It is why that war, that great Government public works initiative not only murders so many millions of humans but also animals in the most terrible and frightening of ways, continues to befall this Earth. It is why that those who seek protection not only for people but also animals and nature, seek it from the very same entity which can so easily for no real reason other than political self-importance utilise deplete uranium, napalm and white phosphorus with little regard for those humans immediately effected but also the ongoing effects to nature and beyond. Yet, so many faithfully seek its protections should an individual wrong an animal or hope that this entity could safe guard the environment and regulate industry to protect animal and human welfare alike. All the while with little consideration for the future or wider implementations it could so easily use bio warfare on a pest, defoliate thousands of square kilometres of land because of some silly war on drugs or dump millions of litres of noxious toxins over stranger’s jungles to deny them its coverage. The wide spread mayhem and calamity to not just humanity but also to mother nature is tremendous and tragic, it is also ongoing.
So while vegans may chomp down on their tofu and cruelty free quinoa wraps, most of them can do it with a vain attempt to correct so many immoralities that they so see done in their name. Though some may become militant and exercise terror, like all terrorists their indignation does stem from some injustices, only their outlook and methods are often skewered. Most vegans seek a wider benevolence. They are not confused nor hypocritical as far as their perspectives towards animals. Philosophically most are sound, if not annoying. Most in our society however are morally vapid, self-serving populists who cower beneath the violence of their culture. Though many of the indiscretions are unseen, they are wide spread. It is with reactionarism that contemporary issues take your mind for a moment, in the end however it dissolves and your intentions move to some other focus of selfish indulgence. It may be both a meat eaters world and a statists culture, it does not mean that one should have to like it nor eagerly wave the flag of arbitrary and inconsistent violence. For the most part vegans in their regard to non-humans remain consistent, they do not take up the cause simply because of a popular instant of social outcry. They retain the struggle despite popular moments in time.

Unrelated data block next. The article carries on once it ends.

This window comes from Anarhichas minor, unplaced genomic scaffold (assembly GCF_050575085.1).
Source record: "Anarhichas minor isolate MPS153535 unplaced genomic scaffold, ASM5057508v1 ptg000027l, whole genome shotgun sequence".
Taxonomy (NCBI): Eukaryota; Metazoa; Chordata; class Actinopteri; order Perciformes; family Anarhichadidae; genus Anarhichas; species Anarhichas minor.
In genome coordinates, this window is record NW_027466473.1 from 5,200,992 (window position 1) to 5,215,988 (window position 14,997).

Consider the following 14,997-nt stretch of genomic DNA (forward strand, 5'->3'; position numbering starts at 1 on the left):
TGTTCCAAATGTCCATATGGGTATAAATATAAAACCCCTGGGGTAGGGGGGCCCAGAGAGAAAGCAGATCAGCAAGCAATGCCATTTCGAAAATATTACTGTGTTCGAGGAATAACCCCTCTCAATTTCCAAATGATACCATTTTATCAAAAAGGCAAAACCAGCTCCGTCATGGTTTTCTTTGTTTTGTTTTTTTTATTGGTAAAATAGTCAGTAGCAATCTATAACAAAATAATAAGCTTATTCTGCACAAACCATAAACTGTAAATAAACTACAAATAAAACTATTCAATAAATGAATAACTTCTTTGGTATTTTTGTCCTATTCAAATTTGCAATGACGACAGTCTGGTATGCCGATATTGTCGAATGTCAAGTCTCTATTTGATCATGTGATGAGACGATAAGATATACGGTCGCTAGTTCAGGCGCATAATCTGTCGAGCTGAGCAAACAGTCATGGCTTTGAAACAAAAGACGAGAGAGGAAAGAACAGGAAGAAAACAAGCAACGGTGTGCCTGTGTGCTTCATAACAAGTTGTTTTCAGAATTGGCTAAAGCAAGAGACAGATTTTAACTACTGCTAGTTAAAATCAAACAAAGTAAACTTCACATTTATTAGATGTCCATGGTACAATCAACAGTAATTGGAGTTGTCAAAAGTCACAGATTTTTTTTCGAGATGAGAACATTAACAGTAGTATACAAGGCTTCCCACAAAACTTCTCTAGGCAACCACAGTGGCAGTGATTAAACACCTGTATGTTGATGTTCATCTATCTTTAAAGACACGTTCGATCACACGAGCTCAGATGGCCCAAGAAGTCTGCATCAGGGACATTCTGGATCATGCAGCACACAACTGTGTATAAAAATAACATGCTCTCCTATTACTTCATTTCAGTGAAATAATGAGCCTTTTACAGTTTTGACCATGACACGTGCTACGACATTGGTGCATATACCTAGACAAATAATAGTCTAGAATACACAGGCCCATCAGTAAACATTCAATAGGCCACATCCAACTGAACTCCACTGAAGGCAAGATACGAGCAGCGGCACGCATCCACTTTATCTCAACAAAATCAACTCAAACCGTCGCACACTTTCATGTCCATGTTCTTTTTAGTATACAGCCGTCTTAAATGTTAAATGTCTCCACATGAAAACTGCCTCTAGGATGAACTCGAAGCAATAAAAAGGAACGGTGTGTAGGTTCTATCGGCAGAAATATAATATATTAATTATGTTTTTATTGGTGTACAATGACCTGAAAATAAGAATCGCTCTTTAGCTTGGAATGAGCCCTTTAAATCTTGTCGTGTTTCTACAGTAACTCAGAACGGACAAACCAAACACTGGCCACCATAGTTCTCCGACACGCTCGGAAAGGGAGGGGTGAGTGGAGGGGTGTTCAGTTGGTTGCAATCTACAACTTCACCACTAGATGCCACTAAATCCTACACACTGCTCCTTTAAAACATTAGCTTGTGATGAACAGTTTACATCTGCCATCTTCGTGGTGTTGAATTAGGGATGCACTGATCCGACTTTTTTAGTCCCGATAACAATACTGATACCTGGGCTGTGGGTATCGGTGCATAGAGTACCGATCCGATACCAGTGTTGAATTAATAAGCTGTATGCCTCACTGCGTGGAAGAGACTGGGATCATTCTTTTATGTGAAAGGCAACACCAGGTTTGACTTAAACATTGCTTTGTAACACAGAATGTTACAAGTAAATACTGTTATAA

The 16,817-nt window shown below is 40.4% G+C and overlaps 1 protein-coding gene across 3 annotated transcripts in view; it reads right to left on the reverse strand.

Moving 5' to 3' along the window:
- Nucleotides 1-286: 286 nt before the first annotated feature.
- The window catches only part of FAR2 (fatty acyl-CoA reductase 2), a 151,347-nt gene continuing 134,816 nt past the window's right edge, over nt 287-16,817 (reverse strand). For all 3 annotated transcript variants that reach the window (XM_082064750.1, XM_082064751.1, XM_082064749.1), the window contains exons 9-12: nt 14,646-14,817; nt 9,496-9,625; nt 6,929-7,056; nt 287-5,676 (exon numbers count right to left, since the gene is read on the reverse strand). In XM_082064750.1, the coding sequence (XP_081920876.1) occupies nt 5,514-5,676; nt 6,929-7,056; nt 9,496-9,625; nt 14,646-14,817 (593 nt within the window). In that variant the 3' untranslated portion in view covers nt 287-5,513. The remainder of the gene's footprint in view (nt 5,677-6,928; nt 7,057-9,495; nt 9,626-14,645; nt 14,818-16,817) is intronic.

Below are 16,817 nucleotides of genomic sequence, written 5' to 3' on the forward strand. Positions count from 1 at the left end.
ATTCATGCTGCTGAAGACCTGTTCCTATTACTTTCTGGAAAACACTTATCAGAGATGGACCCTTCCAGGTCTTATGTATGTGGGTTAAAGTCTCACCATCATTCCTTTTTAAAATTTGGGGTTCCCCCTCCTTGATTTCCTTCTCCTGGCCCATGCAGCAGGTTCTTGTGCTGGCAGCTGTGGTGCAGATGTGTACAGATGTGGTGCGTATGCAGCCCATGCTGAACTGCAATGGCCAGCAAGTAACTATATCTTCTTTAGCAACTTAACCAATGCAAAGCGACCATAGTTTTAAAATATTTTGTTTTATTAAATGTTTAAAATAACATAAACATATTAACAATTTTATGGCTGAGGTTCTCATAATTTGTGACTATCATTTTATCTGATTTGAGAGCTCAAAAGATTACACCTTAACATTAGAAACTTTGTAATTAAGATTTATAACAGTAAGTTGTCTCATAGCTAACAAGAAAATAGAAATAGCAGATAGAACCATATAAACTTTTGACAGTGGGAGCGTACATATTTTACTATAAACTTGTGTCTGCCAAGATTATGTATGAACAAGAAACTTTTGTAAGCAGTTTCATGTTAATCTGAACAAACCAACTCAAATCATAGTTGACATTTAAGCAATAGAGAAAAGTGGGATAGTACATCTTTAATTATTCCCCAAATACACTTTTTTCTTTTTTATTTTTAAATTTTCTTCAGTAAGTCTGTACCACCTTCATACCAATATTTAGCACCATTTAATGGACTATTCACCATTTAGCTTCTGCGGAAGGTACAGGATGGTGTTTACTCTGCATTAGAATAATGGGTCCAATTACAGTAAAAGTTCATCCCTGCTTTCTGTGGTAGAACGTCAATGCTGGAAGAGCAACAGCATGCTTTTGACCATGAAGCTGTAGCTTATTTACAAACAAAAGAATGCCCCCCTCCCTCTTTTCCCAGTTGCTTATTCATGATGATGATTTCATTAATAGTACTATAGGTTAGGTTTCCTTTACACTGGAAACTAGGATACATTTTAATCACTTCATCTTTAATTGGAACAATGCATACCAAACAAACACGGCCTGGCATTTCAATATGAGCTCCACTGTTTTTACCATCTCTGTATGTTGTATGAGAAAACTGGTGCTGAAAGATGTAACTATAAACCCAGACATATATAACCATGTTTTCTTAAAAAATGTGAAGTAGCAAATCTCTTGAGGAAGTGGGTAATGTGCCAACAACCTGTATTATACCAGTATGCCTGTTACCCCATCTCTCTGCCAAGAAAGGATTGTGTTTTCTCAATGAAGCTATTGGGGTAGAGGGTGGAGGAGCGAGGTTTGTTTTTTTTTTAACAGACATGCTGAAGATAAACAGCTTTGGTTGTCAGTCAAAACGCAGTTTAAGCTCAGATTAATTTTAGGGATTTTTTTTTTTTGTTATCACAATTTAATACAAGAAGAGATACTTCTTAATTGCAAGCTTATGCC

Though you may cuddle up to your sweet lap dog and consider him your most loving and obedient possession, he like all of natures uncivilised creatures is void of narrative. He will torment a rodent before killing it with no regard, he may lick a baby so sweetly, he may bite another’s hand in jealous rage or he may warm your side in your dying days. He is absent of moral perspective, pure in a non-humane sense. If civilisation and humanity allows for the cruel exploitation of one set of animals over another to be accepted and socially validated. If it allows the absolute destruction of another person’s city, baby, puppy, sunflower all included simply because of some nationalistic fervour. Then perhaps that lap dogs isolated purity is above humanity’s arbitrary violence and cruelty. For no amount of philosophy shall ever change the animal that you are.
Kym Robinson, December 2015.
Half Caged but never without a fight